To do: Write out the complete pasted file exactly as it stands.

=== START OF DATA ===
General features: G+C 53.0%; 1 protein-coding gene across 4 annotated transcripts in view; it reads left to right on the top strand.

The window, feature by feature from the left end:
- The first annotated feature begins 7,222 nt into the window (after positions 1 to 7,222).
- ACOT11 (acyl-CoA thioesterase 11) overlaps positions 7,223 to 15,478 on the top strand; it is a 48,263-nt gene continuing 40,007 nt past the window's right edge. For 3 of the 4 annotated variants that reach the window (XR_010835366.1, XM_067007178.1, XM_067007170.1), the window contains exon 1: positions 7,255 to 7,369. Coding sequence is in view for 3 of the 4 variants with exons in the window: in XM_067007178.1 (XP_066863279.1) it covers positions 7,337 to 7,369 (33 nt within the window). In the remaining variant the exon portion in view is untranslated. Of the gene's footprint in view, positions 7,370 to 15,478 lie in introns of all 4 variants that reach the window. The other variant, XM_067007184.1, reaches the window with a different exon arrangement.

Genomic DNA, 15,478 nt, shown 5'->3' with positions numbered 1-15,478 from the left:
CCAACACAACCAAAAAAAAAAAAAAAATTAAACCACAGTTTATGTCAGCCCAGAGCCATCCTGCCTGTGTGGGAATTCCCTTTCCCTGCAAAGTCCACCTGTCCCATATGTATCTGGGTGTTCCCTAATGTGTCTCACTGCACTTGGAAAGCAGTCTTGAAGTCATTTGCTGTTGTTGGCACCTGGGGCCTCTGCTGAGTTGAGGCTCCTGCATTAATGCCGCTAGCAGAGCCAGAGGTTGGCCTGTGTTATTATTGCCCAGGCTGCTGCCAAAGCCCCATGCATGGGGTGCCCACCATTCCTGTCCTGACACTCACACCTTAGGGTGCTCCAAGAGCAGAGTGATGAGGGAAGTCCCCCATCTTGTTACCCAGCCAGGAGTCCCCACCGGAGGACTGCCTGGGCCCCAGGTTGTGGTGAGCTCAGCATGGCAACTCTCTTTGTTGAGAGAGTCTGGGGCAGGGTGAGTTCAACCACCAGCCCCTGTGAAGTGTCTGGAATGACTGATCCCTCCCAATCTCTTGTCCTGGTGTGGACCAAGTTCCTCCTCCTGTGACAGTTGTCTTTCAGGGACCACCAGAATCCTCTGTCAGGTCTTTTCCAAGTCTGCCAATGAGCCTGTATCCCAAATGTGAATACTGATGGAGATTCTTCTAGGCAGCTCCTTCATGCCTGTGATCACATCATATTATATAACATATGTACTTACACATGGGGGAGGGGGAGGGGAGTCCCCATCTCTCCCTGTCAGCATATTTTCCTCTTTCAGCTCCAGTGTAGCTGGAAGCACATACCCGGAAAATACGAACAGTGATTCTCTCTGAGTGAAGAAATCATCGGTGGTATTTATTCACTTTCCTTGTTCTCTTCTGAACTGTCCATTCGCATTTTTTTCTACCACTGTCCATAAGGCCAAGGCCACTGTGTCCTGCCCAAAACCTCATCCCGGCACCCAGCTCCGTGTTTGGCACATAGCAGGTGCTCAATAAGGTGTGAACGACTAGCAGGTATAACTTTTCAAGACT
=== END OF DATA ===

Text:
General features: G+C 53.0%; 1 protein-coding gene across 4 annotated transcripts in view; it reads left to right on the top strand.

The window, feature by feature from the left end:
- The first annotated feature begins 7,222 nt into the window (after positions 1 to 7,222).
- ACOT11 (acyl-CoA thioesterase 11) overlaps positions 7,223 to 15,478 on the top strand; it is a 48,263-nt gene continuing 40,007 nt past the window's right edge. For 3 of the 4 annotated variants that reach the window (XR_010835366.1, XM_067007178.1, XM_067007170.1), the window contains exon 1: positions 7,255 to 7,369. Coding sequence is in view for 3 of the 4 variants with exons in the window: in XM_067007178.1 (XP_066863279.1) it covers positions 7,337 to 7,369 (33 nt within the window). In the remaining variant the exon portion in view is untranslated. Of the gene's footprint in view, positions 7,370 to 15,478 lie in introns of all 4 variants that reach the window. The other variant, XM_067007184.1, reaches the window with a different exon arrangement.

Genomic DNA, 15,478 nt, shown 5'->3' with positions numbered 1-15,478 from the left:
CCAACACAACCAAAAAAAAAAAAAAAATTAAACCACAGTTTATGTCAGCCCAGAGCCATCCTGCCTGTGTGGGAATTCCCTTTCCCTGCAAAGTCCACCTGTCCCATATGTATCTGGGTGTTCCCTAATGTGTCTCACTGCACTTGGAAAGCAGTCTTGAAGTCATTTGCTGTTGTTGGCACCTGGGGCCTCTGCTGAGTTGAGGCTCCTGCATTAATGCCGCTAGCAGAGCCAGAGGTTGGCCTGTGTTATTATTGCCCAGGCTGCTGCCAAAGCCCCATGCATGGGGTGCCCACCATTCCTGTCCTGACACTCACACCTTAGGGTGCTCCAAGAGCAGAGTGATGAGGGAAGTCCCCCATCTTGTTACCCAGCCAGGAGTCCCCACCGGAGGACTGCCTGGGCCCCAGGTTGTGGTGAGCTCAGCATGGCAACTCTCTTTGTTGAGAGAGTCTGGGGCAGGGTGAGTTCAACCACCAGCCCCTGTGAAGTGTCTGGAATGACTGATCCCTCCCAATCTCTTGTCCTGGTGTGGACCAAGTTCCTCCTCCTGTGACAGTTGTCTTTCAGGGACCACCAGAATCCTCTGTCAGGTCTTTTCCAAGTCTGCCAATGAGCCTGTATCCCAAATGTGAATACTGATGGAGATTCTTCTAGGCAGCTCCTTCATGCCTGTGATCACATCATATTATATAACATATGTACTTACACATGGGGGAGGGGGAGGGGAGTCCCCATCTCTCCCTGTCAGCATATTTTCCTCTTTCAGCTCCAGTGTAGCTGGAAGCACATACCCGGAAAATACGAACAGTGATTCTCTCTGAGTGAAGAAATCATCGGTGGTATTTATTCACTTTCCTTGTTCTCTTCTGAACTGTCCATTCGCATTTTTTTCTACCACTGTCCATAAGGCCAAGGCCACTGTGTCCTGCCCAAAACCTCATCCCGGCACCCAGCTCCGTGTTTGGCACATAGCAGGTGCTCAATAAGGTGTGAACGACTAGCAGGTATAACTTTTCAAGACT